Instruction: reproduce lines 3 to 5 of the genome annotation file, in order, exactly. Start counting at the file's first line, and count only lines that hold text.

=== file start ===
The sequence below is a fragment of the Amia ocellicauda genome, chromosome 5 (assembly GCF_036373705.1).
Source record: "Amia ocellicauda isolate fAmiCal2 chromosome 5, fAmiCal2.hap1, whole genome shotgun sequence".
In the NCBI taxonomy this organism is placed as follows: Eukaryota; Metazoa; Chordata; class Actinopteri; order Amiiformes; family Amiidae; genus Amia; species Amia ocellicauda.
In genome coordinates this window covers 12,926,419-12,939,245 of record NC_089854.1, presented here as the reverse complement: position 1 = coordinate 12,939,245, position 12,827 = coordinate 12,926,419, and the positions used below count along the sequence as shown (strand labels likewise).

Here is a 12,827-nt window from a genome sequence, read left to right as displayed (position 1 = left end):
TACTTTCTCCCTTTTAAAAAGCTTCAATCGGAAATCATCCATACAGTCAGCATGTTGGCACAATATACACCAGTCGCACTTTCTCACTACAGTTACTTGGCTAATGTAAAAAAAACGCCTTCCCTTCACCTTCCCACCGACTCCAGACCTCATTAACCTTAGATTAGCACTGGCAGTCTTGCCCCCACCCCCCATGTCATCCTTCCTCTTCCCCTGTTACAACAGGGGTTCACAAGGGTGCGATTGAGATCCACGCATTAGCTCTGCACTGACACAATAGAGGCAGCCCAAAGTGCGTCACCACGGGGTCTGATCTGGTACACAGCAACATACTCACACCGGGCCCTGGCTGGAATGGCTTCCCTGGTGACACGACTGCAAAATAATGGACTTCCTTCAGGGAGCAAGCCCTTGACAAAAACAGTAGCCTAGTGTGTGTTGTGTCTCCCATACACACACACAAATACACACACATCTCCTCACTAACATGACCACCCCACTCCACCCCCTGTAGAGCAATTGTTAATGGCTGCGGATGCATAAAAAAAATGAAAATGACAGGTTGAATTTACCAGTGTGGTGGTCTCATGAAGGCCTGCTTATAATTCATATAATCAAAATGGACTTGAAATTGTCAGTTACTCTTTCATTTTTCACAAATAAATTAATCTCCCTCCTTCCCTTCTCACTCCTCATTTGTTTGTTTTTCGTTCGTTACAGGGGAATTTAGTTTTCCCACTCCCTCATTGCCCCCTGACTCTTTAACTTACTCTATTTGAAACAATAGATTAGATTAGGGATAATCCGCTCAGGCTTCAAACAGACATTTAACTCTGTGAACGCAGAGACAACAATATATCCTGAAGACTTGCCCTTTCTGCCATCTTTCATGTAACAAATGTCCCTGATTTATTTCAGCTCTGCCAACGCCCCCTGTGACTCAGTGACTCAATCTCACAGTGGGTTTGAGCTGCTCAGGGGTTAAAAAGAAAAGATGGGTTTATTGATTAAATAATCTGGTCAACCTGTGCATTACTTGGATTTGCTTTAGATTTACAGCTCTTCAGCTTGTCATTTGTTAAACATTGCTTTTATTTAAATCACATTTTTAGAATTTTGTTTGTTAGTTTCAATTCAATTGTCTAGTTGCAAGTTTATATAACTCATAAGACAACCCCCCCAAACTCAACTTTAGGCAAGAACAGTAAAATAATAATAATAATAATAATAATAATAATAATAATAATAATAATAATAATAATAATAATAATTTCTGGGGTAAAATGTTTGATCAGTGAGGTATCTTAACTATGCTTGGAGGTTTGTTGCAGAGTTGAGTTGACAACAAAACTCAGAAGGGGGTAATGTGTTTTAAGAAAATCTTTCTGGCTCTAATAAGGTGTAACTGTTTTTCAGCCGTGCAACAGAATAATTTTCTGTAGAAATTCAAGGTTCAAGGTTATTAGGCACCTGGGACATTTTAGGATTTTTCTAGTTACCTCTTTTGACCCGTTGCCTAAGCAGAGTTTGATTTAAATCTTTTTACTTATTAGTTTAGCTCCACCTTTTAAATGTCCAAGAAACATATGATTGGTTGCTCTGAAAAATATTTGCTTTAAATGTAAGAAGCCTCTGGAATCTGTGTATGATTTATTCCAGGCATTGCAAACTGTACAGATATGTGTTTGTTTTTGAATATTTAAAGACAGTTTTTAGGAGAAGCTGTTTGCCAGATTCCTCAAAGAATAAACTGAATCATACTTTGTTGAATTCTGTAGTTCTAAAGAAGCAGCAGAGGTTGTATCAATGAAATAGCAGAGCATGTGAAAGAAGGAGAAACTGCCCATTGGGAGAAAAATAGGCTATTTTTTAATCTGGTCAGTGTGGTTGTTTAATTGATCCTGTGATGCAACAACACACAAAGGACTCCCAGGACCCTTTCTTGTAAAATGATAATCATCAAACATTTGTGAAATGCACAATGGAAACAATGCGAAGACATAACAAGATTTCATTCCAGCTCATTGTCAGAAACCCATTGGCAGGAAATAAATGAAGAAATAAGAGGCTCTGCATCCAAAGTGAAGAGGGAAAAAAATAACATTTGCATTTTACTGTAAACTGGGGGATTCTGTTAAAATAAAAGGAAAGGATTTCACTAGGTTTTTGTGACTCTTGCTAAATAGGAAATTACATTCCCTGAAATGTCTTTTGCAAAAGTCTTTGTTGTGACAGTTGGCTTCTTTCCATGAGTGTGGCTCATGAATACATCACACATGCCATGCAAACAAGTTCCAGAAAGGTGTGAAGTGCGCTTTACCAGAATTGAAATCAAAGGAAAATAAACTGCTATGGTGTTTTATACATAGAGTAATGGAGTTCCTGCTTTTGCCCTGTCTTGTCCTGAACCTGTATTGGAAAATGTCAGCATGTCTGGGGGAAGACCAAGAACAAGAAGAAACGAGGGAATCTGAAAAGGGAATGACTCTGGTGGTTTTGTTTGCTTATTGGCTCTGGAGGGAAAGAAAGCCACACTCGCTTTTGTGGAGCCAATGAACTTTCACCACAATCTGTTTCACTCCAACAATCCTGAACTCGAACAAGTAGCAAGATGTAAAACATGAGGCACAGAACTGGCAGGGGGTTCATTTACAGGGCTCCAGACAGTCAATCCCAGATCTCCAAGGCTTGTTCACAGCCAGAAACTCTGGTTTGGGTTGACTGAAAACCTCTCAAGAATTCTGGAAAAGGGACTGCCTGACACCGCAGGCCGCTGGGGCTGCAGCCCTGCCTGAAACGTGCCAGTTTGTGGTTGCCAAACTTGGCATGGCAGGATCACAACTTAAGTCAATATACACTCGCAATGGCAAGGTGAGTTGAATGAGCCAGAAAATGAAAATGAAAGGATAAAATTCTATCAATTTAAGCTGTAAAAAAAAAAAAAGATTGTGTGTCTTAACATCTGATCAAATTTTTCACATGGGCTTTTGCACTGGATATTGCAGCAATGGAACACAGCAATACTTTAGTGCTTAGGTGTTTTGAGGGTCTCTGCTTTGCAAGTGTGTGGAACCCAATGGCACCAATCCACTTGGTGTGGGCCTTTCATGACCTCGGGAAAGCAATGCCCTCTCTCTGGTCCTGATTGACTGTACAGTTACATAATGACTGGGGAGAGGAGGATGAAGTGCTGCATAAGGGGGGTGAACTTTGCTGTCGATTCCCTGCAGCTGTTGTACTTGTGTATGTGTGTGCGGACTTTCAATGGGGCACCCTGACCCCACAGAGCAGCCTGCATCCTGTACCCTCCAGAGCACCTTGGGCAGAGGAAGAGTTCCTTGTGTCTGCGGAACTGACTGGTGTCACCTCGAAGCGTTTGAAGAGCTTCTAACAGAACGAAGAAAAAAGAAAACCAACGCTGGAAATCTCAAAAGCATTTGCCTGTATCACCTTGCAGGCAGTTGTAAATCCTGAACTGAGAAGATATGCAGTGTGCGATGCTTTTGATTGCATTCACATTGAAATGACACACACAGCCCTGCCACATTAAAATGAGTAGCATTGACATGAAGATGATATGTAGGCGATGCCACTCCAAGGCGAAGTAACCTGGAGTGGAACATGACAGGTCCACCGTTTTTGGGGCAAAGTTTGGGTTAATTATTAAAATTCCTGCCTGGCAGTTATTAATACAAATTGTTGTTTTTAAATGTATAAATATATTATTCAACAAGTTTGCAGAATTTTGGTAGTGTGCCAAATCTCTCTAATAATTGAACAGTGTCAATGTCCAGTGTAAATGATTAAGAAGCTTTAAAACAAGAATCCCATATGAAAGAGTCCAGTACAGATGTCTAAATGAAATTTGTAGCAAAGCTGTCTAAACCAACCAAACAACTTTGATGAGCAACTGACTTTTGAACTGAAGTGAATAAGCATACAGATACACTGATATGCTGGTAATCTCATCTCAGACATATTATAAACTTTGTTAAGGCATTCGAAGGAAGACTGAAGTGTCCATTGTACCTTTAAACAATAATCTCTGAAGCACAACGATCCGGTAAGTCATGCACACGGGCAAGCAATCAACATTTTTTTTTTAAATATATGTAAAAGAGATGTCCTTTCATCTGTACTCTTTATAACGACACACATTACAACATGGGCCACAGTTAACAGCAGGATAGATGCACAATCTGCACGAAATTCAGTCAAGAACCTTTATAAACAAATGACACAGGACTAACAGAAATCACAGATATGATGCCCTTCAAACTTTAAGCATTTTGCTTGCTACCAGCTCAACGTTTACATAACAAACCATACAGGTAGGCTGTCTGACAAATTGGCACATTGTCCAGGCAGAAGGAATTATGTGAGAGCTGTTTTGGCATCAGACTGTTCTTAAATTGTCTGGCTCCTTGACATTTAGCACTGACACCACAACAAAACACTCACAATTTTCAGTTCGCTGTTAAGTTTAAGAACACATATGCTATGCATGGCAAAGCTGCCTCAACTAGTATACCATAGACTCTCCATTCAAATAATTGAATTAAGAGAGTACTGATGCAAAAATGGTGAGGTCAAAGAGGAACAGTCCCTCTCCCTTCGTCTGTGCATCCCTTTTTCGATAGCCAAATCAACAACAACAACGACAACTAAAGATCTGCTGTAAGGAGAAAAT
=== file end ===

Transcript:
In the NCBI taxonomy this organism is placed as follows: Eukaryota; Metazoa; Chordata; class Actinopteri; order Amiiformes; family Amiidae; genus Amia; species Amia ocellicauda.
In genome coordinates this window covers 12,926,419-12,939,245 of record NC_089854.1, presented here as the reverse complement: position 1 = coordinate 12,939,245, position 12,827 = coordinate 12,926,419, and the positions used below count along the sequence as shown (strand labels likewise).

Here is a 12,827-nt window from a genome sequence, read left to right as displayed (position 1 = left end):